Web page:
Europe’s Middle Market Finds its Feet with the RMB

Until recently, many mid-market corporates were daunted by the prospect of settling trade transactions with Chinese counterparties in RMB – in 2014 more than 90% of these businesses were still conducting their Chinese business in US dollars or euros (USD/EUR). Much of this reluctance stemmed from the fast-changing, complex regulatory environment surrounding RMB adoption.

Yet, as Europe’s trade with China increases – and Chinese companies obtain increasing bargaining power – such reluctance may prove costly; damaging trading partnerships and long-term growth strategies. It is evident that an increasing number of Chinese companies prefer to be invoiced in RMB in order to eliminate currency risk. As such, European companies can build and strengthen new and existing relationships with Chinese counterparts by being able to offer invoicing in their local currency. In addition, by bearing the exchange rate risk and reducing administrative costs for their Chinese counterparty, middle market companies may also be able to negotiate better trade terms or seek a discount on goods or services purchased.

Fortunately, many of the barriers to mid-market companies settling in the Chinese currency are falling down. A key recent development has been the establishment of offshore clearing hubs in Europe, enabling businesses across the continent to settle trade in RMB through their local bank in their own time-zone. Therefore, switching to settling in RMB should no longer be as great a challenge, given on-the-ground local advice and a full range of global banking services available to help companies manage the RMB as they would any other currency.

Offshore Clearing Hubs Simplify RMB Access

Certainly, the introduction of the offshore clearing hubs is considered a breakthrough for the middle market, allowing trade to be settled in RMB outside of Chinese borders. There are now 14 globally: Australia, Canada, France, Germany, Hong Kong and Macau, Japan, Luxembourg, Malaysia, Russia, Singapore, South Korea, Switzerland, Taiwan and the UK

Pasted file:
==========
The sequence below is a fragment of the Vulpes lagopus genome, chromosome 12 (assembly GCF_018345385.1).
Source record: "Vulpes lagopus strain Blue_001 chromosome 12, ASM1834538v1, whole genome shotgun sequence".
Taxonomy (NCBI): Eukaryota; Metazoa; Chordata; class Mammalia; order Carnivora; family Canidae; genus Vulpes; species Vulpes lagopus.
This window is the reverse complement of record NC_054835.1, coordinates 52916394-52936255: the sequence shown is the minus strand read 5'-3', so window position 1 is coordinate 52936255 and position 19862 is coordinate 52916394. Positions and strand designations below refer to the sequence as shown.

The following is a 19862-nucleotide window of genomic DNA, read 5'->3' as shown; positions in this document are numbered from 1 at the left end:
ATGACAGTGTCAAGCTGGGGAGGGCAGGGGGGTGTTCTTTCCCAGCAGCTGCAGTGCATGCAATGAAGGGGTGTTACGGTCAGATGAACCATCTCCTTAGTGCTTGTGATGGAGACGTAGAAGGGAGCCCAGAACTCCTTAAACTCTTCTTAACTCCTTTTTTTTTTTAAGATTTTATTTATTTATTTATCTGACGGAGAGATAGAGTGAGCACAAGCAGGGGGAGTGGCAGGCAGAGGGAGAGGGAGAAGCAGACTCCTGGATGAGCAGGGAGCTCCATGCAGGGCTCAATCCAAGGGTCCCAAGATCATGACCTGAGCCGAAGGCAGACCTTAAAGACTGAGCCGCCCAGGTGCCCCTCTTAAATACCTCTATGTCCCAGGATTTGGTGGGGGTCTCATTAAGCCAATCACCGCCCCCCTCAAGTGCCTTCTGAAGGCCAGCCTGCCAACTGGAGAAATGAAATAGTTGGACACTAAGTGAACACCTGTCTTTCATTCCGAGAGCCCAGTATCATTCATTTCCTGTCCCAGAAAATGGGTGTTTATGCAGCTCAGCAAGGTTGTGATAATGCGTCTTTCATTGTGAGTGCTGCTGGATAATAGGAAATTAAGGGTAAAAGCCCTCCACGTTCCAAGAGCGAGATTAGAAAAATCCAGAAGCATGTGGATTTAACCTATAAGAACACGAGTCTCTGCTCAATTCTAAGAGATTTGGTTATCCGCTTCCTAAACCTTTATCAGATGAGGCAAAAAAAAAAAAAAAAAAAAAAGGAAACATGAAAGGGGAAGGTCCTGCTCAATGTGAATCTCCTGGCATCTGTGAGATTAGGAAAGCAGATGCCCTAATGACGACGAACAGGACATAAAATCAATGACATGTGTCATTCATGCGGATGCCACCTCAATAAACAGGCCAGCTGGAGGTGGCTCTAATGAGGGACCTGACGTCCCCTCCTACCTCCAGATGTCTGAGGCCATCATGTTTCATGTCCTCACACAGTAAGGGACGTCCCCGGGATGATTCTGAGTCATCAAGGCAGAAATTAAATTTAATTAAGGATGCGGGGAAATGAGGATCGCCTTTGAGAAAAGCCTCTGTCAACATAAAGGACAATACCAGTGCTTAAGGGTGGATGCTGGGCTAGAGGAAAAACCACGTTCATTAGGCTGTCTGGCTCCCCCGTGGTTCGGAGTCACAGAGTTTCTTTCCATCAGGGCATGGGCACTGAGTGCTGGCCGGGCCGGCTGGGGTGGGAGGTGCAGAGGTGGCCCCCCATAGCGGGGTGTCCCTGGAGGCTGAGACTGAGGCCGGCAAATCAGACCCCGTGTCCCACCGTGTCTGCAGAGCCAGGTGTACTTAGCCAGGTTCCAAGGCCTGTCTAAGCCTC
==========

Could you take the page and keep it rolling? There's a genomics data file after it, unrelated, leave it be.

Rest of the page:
Germany won the race to become the first European country to appoint a RMB clearing bank, The Bank of China, in March 2014. The Frankfurt clearing hub subsequently became operational last November, with London, Luxembourg, Paris and Zurich following hot on its heels.

The location of the RMB clearing hubs in Europe is particularly significant for European mid-market exporting firms – for example German machinery producers, which export high volumes of goods to China – because it enables them to take advantage of local expertise in their own time-zone without the language barrier. With Frankfurt a natural choice for the European RMB market (given that it is the most important banking location for trade settlement business with China) mid-sized companies no longer have to approach banks in Hong Kong for RMB clearing, which has often proved challenging for those companies without previous experience of doing so.

Furthermore, the European clearing hubs should not only make accessing the RMB simpler but also reduce costs, given that the hubs allow local banks to convert EUR directly with the Chinese currency without having to first convert into USD.

In addition, having the ability to actively manage cash management and currency risk from local offices in Europe should also help increase the control mid-market firms have from a treasury perspective – allowing them to tap well-established local trade financing tools and payments infrastructure, ultimately removing the need for a long arm into China. What is more, an offshore account provides the most options for hedging currency risk, with a broad range of currency instruments available and attractive money market yields for offshore RMB deposits (>3% p.a.).

As such, RMB adoption is now beginning to take off among mid-market companies in Europe and new business opportunities are opening up for this segment in China. Over the past 12 months, Commerzbank have seen demand double for basic products, such as RMB account opening and payment transactions. This increased demand extends to other products, such as those relating to forward transactions.

Seizing New Opportunities

With the RMB recently breaking into
the world’s top five most-used currencies
according to SWIFT, it is well on its way to becoming a leading global currency. As such, the key takeaway for middle market exporter companies sizing up the opportunities in China should be: RMB adoption need not be daunting and incorporating the RMB into their currency mix now will mean they stay ahead of the curve.

Yet in order to do so, middle market businesses need to be aware of the latest developments in the RMB’s internationalisation and the changing regulatory environment. However, this can often prove challenging without the experience and contacts, as well as the treasury and legal infrastructure, of larger multinational corporations. In this respect, treasurers need to consult an advisor that not only has a trusted, local presence at home in Europe – and can reduce the complexity of their currency risk management – but one that also has a strong onshore presence in China too.

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